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The Ghost in the Machine: Predator One by Jonathan Maberry

Predator OneJonathan Maberry’s seventh novel in the Joe Ledger Series, Predator One, dials up the fear that turns techno-thriller into techno-terror. Rarely does a novel actually scare me, but this one gave me a sense of dread the likes of which no book ever has.

The story centres on a dying madman and his plan to watch the world burn. In the process, his henchmen and minions undertake to destroy the Department of Military Science (DMS), the organization for whom Joe Ledger works. It begins when a simple model plane, packed with explosives, buzzes the opening ceremonies on opening day of the new baseball season. Things quickly escalate, and in short order, chaos and havoc are unleashed. The villains are soon poised to deliver a crushing blow using the hijacked Air Force One like a drone, from a remote location.

The book plays on fears of autonomously-controlled technology, the rapid expansion of drone use, and what could happen when it all falls into the wrong hands.

As I read Predator One, I found myself questioning whether drone technology is safe in any hands. Within a day of having finished the novel, I read an article in the news about some people who attached fireworks to a drone and made a YouTube video. They now potentially face charges related to the incident. It drove home the point of how easily drone technology could be abused.

Flitting from the present to the past and back again, Maberry builds the reader’s sense of dread, revealing a chronology of events that the DMS has yet to piece together. Using short and succinct chapters, shifting from one group of characters to another, he escalates the tension to keep the reader turning pages.

Maberry also excels at character development and portrayal. I especially noticed this in his last two books, Predator One and Code Zero. If you’ve been along for the entire Joe Ledger experience, you’ll be familiar with the former, villainous henchman, Toys, from earlier novels. I experienced an irresistible urge to compare and contrast Toys with Dr. Pharos, something that I feel was intentional. They are two faces of the same madly spinning coin, but where one is capable of remorse and redemption, the other is beyond it. Like Dr. Pharos, the characters simply known as Boy, and the Gentleman, are equally despicable. Yet, Maberry manages to deftly draw from the reader some empathy for them, even though we can never agree with their motives or actions.

Predator One is Jonathan Maberry’s best book to date. If you like techno-thrillers, and you’re looking for an exciting read that will keep you pondering the story and topic well after you finish the novel, check it out. New to Maberry’s books or the Joe Ledger Series? You can get your feet wet here and enjoy it well enough. You’ll quickly want to go back and start from the beginning with Patient Zero; there’s a world of monsters and mayhem that awaits.

Predator One is available in Canada at Chapters, and other fine independent book stores.

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Matt Ryan Channels DC’s John Constantine

I was chuffed to hear that NBC was going to be taking on DC’s John Constantine as a weekly show. I’ve loved the character since his introduction in DC’s Saga of the Swamp Thing, back in the 1980’s. The character was created by Alan Moore, who also introduced us to The Watchmen and V For Vendetta. Constantine went on to have his own series, in the Vertigo line of comics, called Hellblazer. I picked up occasional issues, but because of where I lived, it was impractical to collect. When DC relaunched their comic book line as The New 52, Constantine got a friendlier, less hardcore release as part of the regular line. He appears in the aptly named Constantine, and also in Justice League Dark. It is a guilty pleasure of mine, to include the Keanu Reeves movie Constantine in my movie collection, and as long as you don’t expect him to be DC’s Constantine, it’s a fun ride.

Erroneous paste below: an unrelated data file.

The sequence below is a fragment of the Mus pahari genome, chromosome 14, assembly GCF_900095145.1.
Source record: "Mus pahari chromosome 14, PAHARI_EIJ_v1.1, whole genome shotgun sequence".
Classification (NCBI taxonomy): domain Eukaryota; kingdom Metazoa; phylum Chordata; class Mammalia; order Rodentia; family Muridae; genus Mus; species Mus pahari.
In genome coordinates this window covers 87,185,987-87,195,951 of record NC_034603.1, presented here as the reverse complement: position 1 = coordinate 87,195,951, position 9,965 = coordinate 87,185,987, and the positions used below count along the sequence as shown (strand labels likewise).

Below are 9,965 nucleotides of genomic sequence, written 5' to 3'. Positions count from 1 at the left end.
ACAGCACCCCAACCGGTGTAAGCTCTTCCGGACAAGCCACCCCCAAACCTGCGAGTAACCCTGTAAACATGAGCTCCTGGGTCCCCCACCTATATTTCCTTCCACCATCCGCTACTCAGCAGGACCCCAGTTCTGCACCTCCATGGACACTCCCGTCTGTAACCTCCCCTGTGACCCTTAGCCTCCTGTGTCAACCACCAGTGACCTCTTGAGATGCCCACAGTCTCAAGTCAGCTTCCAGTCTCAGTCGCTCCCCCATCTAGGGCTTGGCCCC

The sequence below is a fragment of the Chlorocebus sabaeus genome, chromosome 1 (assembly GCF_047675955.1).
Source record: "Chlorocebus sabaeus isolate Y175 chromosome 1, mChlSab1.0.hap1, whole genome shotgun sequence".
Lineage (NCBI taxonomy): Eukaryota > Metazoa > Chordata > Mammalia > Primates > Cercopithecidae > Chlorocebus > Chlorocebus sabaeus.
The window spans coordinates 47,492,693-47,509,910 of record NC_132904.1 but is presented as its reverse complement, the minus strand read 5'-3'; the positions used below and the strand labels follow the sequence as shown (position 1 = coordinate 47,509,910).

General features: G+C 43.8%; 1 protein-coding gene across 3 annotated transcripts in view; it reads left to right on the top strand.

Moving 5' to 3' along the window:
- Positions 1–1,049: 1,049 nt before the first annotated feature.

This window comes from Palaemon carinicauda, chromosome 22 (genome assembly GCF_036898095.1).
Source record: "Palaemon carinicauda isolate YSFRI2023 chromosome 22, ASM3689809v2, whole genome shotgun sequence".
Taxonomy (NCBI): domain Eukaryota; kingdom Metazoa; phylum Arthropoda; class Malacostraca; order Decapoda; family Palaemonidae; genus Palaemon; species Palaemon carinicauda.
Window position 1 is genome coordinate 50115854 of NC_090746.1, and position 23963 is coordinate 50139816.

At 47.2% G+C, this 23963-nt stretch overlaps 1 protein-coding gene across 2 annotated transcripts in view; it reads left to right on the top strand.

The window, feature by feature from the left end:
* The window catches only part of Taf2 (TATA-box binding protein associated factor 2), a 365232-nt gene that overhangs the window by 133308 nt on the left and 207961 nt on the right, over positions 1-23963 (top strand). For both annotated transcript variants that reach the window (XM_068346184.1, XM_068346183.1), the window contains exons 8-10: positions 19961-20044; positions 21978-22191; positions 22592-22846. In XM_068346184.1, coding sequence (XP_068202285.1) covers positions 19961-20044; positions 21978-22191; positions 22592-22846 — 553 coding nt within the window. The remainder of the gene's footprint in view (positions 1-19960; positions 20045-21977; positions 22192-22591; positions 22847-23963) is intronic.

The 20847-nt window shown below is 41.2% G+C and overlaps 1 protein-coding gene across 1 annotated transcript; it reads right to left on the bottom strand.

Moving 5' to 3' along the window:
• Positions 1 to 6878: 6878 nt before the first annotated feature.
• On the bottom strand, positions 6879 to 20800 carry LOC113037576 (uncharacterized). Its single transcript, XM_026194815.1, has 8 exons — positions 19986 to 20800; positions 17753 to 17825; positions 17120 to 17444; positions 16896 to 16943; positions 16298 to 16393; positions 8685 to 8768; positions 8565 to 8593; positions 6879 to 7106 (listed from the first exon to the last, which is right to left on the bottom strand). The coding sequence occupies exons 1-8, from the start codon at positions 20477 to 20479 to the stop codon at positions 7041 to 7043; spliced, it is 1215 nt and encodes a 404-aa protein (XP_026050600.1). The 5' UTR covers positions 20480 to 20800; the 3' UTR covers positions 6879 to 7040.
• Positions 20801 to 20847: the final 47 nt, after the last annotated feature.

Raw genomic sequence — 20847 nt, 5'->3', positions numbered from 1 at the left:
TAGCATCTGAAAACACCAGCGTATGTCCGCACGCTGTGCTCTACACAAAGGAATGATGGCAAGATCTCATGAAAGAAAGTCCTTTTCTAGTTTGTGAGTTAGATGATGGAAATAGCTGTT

In this new TV series, Matt Ryan does an excellent job of channeling Constantine. Ryan portrays John Constantine believably, and portrays him so well, I forget I’m watching an actor at work. The storylines I have seen to date – the Pilot episode and The Darkness Beneath are well-written and suck me in, like one of the demon pits that are gateways to Hell.

I saw the leaked version of the Pilot, and I admit to watching it over and over again, because it was so good. I liked Lucy Griffith’s portrayal of Liv Aberdeen, and the character, so I was sad to hear she was exiting the show after the pilot.

The revisions that were done, however, to reshape the ending of the episode have only strengthened it. I like the re-crafted ending of the pilot episode and the introduction of Zed. As a Canadian, may I also say that I appreciate she’s called Zed and not Zee, which is in keeping with Constantine’s UK origins.

I’m as busy with homework and other duties as Constantine is with handling the latest demon infestation or invasion from Hell, so I don’t make the choice lightly to invest time in watching this series. For those with a love for the cinematic universe adaptation of the comic book realms, this is a no-miss television series. For the genre it portrays, it’s an example of the best the medium can offer.